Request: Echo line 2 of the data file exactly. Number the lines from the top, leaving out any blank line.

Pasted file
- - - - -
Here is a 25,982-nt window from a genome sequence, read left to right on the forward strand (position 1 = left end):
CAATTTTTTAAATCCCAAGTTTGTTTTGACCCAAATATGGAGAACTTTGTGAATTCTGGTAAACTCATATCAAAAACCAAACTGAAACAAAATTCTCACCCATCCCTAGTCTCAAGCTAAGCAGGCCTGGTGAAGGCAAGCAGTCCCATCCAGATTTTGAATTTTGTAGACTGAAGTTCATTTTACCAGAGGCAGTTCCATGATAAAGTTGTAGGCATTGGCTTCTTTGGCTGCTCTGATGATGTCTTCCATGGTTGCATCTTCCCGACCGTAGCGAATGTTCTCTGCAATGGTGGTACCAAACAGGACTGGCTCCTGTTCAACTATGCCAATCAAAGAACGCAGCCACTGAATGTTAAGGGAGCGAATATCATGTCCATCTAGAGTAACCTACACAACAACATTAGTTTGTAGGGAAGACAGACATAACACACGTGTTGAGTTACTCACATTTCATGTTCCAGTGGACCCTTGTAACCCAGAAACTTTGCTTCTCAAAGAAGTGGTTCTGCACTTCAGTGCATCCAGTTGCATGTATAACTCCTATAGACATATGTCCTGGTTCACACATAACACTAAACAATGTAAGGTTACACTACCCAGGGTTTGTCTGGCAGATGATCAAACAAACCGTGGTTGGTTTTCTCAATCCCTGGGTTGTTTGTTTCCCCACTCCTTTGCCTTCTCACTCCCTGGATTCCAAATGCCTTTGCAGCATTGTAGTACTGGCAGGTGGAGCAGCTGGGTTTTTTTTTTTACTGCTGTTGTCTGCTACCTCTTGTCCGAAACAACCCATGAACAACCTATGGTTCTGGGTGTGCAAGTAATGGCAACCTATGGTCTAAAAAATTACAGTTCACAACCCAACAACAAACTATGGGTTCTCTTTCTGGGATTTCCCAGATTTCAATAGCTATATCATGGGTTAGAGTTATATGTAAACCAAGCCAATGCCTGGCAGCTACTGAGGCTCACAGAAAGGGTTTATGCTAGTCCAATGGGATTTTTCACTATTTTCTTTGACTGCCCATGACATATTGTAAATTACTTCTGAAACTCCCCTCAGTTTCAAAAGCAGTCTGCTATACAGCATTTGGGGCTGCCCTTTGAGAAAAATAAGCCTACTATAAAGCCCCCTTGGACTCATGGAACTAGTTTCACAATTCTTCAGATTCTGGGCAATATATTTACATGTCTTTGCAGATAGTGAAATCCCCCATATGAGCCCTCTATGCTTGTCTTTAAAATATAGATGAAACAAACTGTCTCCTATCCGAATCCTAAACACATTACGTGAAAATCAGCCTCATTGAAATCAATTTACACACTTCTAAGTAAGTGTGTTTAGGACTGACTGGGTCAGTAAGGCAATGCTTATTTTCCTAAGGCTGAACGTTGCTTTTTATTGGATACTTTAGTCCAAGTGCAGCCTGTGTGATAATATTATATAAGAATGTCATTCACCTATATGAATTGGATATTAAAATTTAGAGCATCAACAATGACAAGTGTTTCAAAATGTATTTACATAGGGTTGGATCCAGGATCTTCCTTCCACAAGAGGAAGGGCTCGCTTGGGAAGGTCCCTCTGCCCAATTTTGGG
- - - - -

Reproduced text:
CAATTTTTTAAATCCCAAGTTTGTTTTGACCCAAATATGGAGAACTTTGTGAATTCTGGTAAACTCATATCAAAAACCAAACTGAAACAAAATTCTCACCCATCCCTAGTCTCAAGCTAAGCAGGCCTGGTGAAGGCAAGCAGTCCCATCCAGATTTTGAATTTTGTAGACTGAAGTTCATTTTACCAGAGGCAGTTCCATGATAAAGTTGTAGGCATTGGCTTCTTTGGCTGCTCTGATGATGTCTTCCATGGTTGCATCTTCCCGACCGTAGCGAATGTTCTCTGCAATGGTGGTACCAAACAGGACTGGCTCCTGTTCAACTATGCCAATCAAAGAACGCAGCCACTGAATGTTAAGGGAGCGAATATCATGTCCATCTAGAGTAACCTACACAACAACATTAGTTTGTAGGGAAGACAGACATAACACACGTGTTGAGTTACTCACATTTCATGTTCCAGTGGACCCTTGTAACCCAGAAACTTTGCTTCTCAAAGAAGTGGTTCTGCACTTCAGTGCATCCAGTTGCATGTATAACTCCTATAGACATATGTCCTGGTTCACACATAACACTAAACAATGTAAGGTTACACTACCCAGGGTTTGTCTGGCAGATGATCAAACAAACCGTGGTTGGTTTTCTCAATCCCTGGGTTGTTTGTTTCCCCACTCCTTTGCCTTCTCACTCCCTGGATTCCAAATGCCTTTGCAGCATTGTAGTACTGGCAGGTGGAGCAGCTGGGTTTTTTTTTTTACTGCTGTTGTCTGCTACCTCTTGTCCGAAACAACCCATGAACAACCTATGGTTCTGGGTGTGCAAGTAATGGCAACCTATGGTCTAAAAAATTACAGTTCACAACCCAACAACAAACTATGGGTTCTCTTTCTGGGATTTCCCAGATTTCAATAGCTATATCATGGGTTAGAGTTATATGTAAACCAAGCCAATGCCTGGCAGCTACTGAGGCTCACAGAAAGGGTTTATGCTAGTCCAATGGGATTTTTCACTATTTTCTTTGACTGCCCATGACATATTGTAAATTACTTCTGAAACTCCCCTCAGTTTCAAAAGCAGTCTGCTATACAGCATTTGGGGCTGCCCTTTGAGAAAAATAAGCCTACTATAAAGCCCCCTTGGACTCATGGAACTAGTTTCACAATTCTTCAGATTCTGGGCAATATATTTACATGTCTTTGCAGATAGTGAAATCCCCCATATGAGCCCTCTATGCTTGTCTTTAAAATATAGATGAAACAAACTGTCTCCTATCCGAATCCTAAACACATTACGTGAAAATCAGCCTCATTGAAATCAATTTACACACTTCTAAGTAAGTGTGTTTAGGACTGACTGGGTCAGTAAGGCAATGCTTATTTTCCTAAGGCTGAACGTTGCTTTTTATTGGATACTTTAGTCCAAGTGCAGCCTGTGTGATAATATTATATAAGAATGTCATTCACCTATATGAATTGGATATTAAAATTTAGAGCATCAACAATGACAAGTGTTTCAAAATGTATTTACATAGGGTTGGATCCAGGATCTTCCTTCCACAAGAGGAAGGGCTCGCTTGGGAAGGTCCCTCTGCCCAATTTTGGG